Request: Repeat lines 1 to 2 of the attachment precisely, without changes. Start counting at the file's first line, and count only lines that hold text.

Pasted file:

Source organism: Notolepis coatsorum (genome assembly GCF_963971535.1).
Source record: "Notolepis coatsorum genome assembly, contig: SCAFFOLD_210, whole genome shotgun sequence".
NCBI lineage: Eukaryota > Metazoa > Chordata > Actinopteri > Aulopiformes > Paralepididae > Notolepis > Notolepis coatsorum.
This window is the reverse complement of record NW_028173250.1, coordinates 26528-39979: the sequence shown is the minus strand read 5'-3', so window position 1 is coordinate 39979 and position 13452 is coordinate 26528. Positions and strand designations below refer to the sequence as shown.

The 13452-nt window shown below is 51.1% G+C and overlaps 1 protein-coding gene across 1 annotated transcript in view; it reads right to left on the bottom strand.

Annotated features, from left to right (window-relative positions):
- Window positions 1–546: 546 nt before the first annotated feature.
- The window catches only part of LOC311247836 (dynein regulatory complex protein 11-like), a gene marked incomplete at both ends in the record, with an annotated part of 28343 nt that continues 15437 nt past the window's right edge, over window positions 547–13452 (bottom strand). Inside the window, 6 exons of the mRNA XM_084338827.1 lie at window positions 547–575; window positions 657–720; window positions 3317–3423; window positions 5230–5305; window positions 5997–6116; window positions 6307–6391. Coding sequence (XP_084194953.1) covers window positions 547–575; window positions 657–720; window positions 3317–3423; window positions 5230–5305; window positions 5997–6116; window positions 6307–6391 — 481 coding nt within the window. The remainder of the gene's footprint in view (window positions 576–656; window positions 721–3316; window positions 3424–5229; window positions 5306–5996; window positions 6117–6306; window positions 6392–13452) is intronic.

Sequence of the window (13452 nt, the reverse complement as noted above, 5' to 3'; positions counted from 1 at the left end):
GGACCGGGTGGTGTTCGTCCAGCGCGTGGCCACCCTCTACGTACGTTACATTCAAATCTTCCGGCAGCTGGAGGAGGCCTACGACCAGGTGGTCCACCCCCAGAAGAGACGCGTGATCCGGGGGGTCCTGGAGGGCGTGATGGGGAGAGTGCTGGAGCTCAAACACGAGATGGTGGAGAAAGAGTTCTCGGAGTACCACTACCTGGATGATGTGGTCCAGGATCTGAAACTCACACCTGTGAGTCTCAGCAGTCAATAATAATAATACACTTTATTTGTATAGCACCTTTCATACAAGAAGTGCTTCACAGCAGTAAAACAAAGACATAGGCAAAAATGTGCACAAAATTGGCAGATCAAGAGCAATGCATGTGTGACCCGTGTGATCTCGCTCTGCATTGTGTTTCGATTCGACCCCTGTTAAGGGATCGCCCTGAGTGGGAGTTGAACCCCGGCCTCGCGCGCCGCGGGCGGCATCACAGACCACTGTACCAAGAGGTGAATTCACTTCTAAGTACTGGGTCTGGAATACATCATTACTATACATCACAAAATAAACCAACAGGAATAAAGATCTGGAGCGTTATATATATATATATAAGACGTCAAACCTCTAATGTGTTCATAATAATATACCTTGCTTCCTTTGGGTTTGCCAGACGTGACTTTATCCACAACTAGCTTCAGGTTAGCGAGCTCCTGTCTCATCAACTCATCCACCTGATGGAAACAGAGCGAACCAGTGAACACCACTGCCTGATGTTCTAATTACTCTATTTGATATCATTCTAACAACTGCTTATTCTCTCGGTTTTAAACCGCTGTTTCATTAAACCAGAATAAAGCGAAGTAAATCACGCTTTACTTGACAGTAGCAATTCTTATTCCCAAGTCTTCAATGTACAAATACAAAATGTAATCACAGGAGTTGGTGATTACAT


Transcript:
Source organism: Notolepis coatsorum (genome assembly GCF_963971535.1).
Source record: "Notolepis coatsorum genome assembly, contig: SCAFFOLD_210, whole genome shotgun sequence".